CD Roms get to the art of the matter

3rd January 1997 at 00:00
English Architecture CD-Rom for IBM and compatibles and Acorn computers, #163;81.08 + VAT,AVP. Tel 01291 625439

A Stroll in 20th Century Art; Picasso CD-Roms for IBM and compatibles and Apple Mac, #163;39.99 each + VAT,Grolier Interactive, PO Box 700, Wellingborough NN8 1SL

Escher Interactive CD-Rom for IBM and compatibles, #163;49.95 + VAT, Thames and Hudson,Tel 0171 636 5488

The book is dead? Well, not quite, but even stalwart book publishers such as Thames and Hudson are producing work on CD-Rom. The potential for first-class art CD-Roms has always been there, but it is only now that we are seeing products that cannot be presented in any other way and that reflect what is possible with this new medium.

A database of high-quality images is worthwhile in itself. Images with words are useful, but the book has been doing this well for centuries. The CD-Rom should offer more. Best are those with many layers to explore, with sound, video and animation.

From Stonehenge to the Waterloo International Terminal, AVP's new CD-Rom in its Picturebase series, English Architecture, covers a vast amount of material. This is a no-nonsense disc with a simple format. Each image has text that can be spoken at the click of a mouse. One nice touch is that each page has space for teachers' notes for students. This is a useful image bank that augments AVP's previous art titles - Impressionism to the Twentieth Century and Art in the National Curriculum.

For some 18th-century landscapes, how about a walk through a sculpture park in Provence? A Stroll in 20th Century Art is a breath of fresh air. The Maeght Foundation gallery has had three million visitors. A private collection, this is a magical place of sculpture gardens: a Giacometti courtyard; a labyrinth by Miro; and a chapel with a Braque stained glass window.

There are also challenging works by less well-known modern artists. The disc, published by Grolier, is based on a video walk around the gardens and gallery so it is possible to sense the true 3D quality of the sculptures. Diverting from the walk, you can look at work or artists in depth - nearly 1,000 works are represented. This unusual approach is endearing. You feel that you are visiting the collection.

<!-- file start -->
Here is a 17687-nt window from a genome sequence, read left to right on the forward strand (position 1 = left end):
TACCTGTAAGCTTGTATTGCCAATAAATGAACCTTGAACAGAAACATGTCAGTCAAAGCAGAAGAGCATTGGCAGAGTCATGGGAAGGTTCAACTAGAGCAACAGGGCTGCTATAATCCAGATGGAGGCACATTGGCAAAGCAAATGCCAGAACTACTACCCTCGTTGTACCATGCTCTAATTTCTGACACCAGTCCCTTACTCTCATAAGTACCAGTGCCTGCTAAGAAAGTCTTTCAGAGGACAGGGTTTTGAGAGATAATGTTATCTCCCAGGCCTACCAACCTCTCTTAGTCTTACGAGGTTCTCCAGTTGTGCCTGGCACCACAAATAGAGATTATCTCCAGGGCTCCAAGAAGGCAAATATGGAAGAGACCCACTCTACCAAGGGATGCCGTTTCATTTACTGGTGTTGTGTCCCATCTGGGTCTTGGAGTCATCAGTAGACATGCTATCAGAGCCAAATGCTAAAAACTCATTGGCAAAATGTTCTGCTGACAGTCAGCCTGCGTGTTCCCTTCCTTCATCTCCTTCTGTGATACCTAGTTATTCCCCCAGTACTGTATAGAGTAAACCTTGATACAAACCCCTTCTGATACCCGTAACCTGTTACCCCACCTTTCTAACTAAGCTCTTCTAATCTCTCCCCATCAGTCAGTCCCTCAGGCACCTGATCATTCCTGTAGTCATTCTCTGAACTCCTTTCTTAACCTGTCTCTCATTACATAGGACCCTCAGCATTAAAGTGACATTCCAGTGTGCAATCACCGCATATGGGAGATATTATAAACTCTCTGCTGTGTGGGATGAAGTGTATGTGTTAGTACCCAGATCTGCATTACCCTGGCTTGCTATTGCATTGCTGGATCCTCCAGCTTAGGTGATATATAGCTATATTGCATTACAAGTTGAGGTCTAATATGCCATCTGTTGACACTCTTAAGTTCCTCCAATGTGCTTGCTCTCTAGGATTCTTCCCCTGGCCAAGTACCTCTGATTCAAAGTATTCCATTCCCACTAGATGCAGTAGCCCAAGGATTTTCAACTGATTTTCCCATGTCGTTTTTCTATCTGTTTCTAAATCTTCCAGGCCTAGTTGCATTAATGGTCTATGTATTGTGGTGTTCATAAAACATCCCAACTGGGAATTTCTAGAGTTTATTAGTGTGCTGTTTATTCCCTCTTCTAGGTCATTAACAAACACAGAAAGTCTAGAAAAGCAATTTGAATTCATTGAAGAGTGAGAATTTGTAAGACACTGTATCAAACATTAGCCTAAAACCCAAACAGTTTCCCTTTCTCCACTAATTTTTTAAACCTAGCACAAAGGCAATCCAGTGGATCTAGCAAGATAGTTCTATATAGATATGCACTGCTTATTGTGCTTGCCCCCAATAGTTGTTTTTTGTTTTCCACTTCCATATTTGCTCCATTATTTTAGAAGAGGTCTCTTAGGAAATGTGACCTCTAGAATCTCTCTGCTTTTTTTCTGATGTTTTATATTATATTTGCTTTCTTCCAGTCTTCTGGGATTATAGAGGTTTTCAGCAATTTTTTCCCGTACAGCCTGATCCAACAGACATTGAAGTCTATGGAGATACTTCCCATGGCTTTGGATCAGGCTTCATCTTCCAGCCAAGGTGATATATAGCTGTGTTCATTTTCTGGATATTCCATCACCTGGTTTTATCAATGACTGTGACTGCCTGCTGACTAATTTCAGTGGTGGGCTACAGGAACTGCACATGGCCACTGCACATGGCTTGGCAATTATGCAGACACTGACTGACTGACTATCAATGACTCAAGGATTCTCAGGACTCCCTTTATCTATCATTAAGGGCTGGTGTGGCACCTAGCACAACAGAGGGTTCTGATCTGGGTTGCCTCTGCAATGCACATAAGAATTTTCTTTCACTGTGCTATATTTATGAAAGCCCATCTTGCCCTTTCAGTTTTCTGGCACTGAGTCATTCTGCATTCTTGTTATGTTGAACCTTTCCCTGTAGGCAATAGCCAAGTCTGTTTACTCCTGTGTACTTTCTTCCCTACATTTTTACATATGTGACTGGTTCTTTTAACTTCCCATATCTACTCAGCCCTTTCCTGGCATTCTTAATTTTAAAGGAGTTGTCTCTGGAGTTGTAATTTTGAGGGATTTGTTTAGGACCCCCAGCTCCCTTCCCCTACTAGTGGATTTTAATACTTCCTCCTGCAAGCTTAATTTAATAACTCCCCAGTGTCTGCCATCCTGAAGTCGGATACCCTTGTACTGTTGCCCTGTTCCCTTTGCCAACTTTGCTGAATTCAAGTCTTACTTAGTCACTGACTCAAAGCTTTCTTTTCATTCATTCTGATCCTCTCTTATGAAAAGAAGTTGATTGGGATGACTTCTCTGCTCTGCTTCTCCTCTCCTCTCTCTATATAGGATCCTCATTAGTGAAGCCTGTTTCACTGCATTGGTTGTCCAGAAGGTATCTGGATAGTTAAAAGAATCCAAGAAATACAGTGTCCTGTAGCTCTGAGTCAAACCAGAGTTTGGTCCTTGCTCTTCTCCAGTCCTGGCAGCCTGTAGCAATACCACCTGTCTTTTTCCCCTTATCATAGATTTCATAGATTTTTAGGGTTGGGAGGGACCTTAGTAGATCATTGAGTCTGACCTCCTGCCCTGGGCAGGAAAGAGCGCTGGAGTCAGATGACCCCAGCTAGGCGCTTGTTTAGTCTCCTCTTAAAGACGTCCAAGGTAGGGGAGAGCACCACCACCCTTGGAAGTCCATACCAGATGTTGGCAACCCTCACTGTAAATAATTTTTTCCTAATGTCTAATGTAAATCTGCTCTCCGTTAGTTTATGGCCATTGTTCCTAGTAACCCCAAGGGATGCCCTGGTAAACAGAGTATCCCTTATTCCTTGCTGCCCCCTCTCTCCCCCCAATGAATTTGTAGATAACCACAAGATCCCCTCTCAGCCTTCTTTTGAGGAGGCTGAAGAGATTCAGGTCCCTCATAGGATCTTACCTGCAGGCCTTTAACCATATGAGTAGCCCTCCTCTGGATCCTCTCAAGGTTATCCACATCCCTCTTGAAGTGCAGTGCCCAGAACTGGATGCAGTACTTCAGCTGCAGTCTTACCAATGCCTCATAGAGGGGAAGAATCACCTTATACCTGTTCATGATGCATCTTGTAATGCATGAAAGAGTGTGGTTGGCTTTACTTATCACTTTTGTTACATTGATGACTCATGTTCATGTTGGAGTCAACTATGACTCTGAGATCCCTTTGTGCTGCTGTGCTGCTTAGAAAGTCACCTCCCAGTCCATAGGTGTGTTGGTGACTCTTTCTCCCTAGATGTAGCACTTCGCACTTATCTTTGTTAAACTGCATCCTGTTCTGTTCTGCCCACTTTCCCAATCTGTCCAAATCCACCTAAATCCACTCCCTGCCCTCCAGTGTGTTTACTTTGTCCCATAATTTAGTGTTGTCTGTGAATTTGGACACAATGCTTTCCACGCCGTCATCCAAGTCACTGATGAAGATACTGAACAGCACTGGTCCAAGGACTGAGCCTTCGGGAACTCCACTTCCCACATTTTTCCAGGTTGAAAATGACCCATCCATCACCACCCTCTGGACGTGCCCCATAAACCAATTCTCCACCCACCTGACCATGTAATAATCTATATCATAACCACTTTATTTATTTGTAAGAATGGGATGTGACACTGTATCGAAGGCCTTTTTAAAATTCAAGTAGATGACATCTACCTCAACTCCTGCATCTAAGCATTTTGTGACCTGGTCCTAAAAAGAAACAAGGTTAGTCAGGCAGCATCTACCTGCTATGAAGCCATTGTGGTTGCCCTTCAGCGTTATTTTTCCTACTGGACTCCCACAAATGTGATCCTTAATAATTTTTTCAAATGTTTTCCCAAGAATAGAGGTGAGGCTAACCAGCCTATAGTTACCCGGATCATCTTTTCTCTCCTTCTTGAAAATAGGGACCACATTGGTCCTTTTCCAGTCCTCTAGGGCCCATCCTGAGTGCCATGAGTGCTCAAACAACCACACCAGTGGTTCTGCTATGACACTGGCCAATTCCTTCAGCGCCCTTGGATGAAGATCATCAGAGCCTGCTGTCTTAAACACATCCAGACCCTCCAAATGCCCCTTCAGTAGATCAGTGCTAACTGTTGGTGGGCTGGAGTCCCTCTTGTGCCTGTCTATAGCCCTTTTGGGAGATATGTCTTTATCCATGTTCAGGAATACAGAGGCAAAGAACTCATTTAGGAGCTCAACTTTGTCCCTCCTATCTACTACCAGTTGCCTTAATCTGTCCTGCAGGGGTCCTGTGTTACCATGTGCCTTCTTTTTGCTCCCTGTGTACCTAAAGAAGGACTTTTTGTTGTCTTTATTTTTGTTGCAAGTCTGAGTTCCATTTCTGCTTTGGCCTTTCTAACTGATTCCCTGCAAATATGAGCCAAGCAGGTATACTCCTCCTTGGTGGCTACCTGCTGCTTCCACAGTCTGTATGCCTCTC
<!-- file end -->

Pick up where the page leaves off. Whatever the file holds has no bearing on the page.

"I must admit no work ever succeeds - they all miss." Most of us would disagree with Escher. His graphical work still looks fresh, and the complexity is awe-inspiring. Escher Interactive, from Thames and Hudson, is an exciting product.

There are hundreds of images in a gallery, commentary, animations of some of his work, 3D images, a game and a puzzle - all are thought out and relate well to the body of the artist's work. Some of this may sound shallow, in the academic sense, but there is no doubt that students will love using this program. If their attention is held, they are sure to develop an understanding of the artist.

If a CD-Rom could be described as un-put-downable, Picasso, from Grolier, is it. The most innovative artist of the century deserves the most innovative presentation of his work, a challenge this disc rises to. Made with many galleries around the world and editorial advice and support from his son, Claude Picasso, this disc presents a delightful way of getting to know the artist and his work.

More than 600 of his images are represented, and there is a gallery showing a work from each phase of his life. Click on a picture and a body of the work from this period is shown, with details of Picasso's life. There is sound and music to create atmosphere, and the size of the works can be represented by being scaled to a picture of the artist himself - a clever touch.

Another way of approaching this disc is to look at Picasso's work thematically. There is so much in this CD-Rom. It is lively, but above all it is of superb quality - the best art disc I have seen and a must for any art department.

OK, the book may not be dead, but there are good reasons for augmenting your art work with CD-Roms. The best are fast and fun, with high-quality information and image. The art CD-Rom has come of age.

Martin Child

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